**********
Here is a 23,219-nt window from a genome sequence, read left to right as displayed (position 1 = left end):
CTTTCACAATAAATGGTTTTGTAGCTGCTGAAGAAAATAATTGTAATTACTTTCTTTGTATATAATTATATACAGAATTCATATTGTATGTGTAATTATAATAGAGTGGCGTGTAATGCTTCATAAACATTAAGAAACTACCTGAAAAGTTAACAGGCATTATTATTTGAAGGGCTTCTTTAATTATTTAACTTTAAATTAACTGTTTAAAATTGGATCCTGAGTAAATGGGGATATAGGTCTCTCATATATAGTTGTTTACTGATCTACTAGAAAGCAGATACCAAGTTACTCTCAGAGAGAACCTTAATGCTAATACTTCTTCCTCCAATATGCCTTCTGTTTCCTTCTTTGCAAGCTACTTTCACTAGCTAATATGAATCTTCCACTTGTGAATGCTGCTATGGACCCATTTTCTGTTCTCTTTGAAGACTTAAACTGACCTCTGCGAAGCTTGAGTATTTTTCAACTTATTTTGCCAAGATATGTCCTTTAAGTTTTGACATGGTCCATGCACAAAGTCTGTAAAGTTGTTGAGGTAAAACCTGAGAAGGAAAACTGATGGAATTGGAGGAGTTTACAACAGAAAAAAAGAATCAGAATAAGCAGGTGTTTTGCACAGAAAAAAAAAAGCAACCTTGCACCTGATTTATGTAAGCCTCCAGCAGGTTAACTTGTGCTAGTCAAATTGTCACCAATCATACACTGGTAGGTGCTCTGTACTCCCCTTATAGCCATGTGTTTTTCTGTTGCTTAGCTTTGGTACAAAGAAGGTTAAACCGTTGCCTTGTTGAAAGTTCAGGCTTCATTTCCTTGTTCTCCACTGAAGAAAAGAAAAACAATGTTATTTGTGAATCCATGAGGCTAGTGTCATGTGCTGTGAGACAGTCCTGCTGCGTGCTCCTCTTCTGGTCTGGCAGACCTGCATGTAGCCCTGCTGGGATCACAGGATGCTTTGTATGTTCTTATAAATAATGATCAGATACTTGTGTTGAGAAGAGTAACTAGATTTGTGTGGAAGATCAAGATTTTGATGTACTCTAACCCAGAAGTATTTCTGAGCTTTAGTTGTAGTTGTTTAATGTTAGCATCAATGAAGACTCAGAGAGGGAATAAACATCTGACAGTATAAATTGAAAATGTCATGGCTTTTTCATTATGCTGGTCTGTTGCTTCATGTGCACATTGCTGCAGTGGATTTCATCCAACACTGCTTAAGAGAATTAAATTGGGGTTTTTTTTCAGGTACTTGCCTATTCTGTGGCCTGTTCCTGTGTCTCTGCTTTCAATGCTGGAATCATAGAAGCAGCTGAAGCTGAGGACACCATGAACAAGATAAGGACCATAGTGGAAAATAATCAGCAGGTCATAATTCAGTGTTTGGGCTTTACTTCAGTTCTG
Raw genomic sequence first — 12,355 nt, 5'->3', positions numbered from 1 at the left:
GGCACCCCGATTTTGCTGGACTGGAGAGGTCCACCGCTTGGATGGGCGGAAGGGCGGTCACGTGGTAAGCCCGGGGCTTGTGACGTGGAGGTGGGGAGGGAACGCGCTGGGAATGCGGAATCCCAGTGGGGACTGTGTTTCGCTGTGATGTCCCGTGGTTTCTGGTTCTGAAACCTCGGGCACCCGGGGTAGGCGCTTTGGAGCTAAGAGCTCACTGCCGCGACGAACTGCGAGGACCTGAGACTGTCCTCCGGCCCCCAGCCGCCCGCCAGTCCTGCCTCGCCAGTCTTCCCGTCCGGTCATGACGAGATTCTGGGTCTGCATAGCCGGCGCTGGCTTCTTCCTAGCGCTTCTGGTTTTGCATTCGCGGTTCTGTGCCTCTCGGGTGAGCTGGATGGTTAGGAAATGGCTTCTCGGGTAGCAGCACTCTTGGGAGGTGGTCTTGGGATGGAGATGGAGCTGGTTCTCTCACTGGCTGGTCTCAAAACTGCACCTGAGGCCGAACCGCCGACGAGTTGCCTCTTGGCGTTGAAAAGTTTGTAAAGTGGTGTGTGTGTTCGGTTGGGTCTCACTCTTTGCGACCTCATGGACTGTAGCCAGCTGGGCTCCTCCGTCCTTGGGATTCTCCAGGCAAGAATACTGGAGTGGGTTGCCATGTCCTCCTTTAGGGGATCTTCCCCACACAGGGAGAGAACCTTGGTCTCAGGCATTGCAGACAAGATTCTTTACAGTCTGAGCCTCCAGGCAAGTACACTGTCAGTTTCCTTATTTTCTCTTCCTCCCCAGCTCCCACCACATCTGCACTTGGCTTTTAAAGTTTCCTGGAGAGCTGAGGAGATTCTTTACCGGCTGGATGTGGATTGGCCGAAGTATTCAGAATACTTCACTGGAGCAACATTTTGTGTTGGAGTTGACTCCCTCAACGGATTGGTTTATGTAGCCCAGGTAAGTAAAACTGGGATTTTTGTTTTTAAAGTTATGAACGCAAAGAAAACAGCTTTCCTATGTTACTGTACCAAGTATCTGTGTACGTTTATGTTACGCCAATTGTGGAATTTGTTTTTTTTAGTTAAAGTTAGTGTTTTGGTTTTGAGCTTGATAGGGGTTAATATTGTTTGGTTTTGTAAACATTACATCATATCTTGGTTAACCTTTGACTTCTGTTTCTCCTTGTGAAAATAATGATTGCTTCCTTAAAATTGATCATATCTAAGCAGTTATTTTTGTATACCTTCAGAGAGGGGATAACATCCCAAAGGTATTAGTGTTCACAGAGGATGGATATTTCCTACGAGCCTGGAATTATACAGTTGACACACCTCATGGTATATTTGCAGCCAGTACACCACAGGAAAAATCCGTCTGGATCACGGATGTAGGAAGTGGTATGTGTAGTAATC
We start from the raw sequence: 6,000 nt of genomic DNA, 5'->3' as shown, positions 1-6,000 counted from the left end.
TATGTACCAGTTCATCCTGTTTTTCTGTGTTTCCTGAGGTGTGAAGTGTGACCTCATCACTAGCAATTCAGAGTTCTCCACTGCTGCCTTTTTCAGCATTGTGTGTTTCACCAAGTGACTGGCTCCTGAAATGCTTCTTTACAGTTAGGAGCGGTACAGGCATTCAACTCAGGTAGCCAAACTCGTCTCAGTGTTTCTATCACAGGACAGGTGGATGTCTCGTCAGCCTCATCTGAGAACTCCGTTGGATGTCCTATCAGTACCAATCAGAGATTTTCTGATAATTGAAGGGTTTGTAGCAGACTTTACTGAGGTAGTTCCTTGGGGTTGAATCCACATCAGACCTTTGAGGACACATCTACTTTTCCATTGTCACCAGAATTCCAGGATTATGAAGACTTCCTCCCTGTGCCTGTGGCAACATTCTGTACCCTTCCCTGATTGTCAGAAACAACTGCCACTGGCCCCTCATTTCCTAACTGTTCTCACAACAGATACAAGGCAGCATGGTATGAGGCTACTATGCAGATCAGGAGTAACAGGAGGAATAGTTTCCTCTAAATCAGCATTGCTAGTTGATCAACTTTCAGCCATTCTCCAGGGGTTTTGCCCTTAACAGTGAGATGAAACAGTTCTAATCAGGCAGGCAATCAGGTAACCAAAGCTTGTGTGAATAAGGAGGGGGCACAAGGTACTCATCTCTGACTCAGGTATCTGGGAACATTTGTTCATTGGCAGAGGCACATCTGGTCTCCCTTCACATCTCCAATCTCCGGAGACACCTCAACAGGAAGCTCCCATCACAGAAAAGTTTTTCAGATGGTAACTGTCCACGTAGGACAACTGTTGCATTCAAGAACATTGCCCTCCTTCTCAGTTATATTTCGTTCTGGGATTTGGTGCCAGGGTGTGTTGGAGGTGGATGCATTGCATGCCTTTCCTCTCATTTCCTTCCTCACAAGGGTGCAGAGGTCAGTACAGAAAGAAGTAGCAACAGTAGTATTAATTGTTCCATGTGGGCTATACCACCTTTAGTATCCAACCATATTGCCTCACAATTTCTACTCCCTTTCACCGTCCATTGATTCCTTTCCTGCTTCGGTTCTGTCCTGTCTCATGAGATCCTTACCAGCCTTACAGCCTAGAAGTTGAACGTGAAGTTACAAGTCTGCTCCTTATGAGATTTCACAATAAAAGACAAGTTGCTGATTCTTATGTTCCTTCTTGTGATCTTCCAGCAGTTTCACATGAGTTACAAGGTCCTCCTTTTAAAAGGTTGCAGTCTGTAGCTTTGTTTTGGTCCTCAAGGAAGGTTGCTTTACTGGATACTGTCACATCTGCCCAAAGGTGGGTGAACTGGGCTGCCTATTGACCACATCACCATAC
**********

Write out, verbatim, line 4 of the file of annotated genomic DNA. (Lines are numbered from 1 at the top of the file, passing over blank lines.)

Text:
GGCACCCCGATTTTGCTGGACTGGAGAGGTCCACCGCTTGGATGGGCGGAAGGGCGGTCACGTGGTAAGCCCGGGGCTTGTGACGTGGAGGTGGGGAGGGAACGCGCTGGGAATGCGGAATCCCAGTGGGGACTGTGTTTCGCTGTGATGTCCCGTGGTTTCTGGTTCTGAAACCTCGGGCACCCGGGGTAGGCGCTTTGGAGCTAAGAGCTCACTGCCGCGACGAACTGCGAGGACCTGAGACTGTCCTCCGGCCCCCAGCCGCCCGCCAGTCCTGCCTCGCCAGTCTTCCCGTCCGGTCATGACGAGATTCTGGGTCTGCATAGCCGGCGCTGGCTTCTTCCTAGCGCTTCTGGTTTTGCATTCGCGGTTCTGTGCCTCTCGGGTGAGCTGGATGGTTAGGAAATGGCTTCTCGGGTAGCAGCACTCTTGGGAGGTGGTCTTGGGATGGAGATGGAGCTGGTTCTCTCACTGGCTGGTCTCAAAACTGCACCTGAGGCCGAACCGCCGACGAGTTGCCTCTTGGCGTTGAAAAGTTTGTAAAGTGGTGTGTGTGTTCGGTTGGGTCTCACTCTTTGCGACCTCATGGACTGTAGCCAGCTGGGCTCCTCCGTCCTTGGGATTCTCCAGGCAAGAATACTGGAGTGGGTTGCCATGTCCTCCTTTAGGGGATCTTCCCCACACAGGGAGAGAACCTTGGTCTCAGGCATTGCAGACAAGATTCTTTACAGTCTGAGCCTCCAGGCAAGTACACTGTCAGTTTCCTTATTTTCTCTTCCTCCCCAGCTCCCACCACATCTGCACTTGGCTTTTAAAGTTTCCTGGAGAGCTGAGGAGATTCTTTACCGGCTGGATGTGGATTGGCCGAAGTATTCAGAATACTTCACTGGAGCAACATTTTGTGTTGGAGTTGACTCCCTCAACGGATTGGTTTATGTAGCCCAGGTAAGTAAAACTGGGATTTTTGTTTTTAAAGTTATGAACGCAAAGAAAACAGCTTTCCTATGTTACTGTACCAAGTATCTGTGTACGTTTATGTTACGCCAATTGTGGAATTTGTTTTTTTTAGTTAAAGTTAGTGTTTTGGTTTTGAGCTTGATAGGGGTTAATATTGTTTGGTTTTGTAAACATTACATCATATCTTGGTTAACCTTTGACTTCTGTTTCTCCTTGTGAAAATAATGATTGCTTCCTTAAAATTGATCATATCTAAGCAGTTATTTTTGTATACCTTCAGAGAGGGGATAACATCCCAAAGGTATTAGTGTTCACAGAGGATGGATATTTCCTACGAGCCTGGAATTATACAGTTGACACACCTCATGGTATATTTGCAGCCAGTACACCACAGGAAAAATCCGTCTGGATCACGGATGTAGGAAGTGGTATGTGTAGTAATC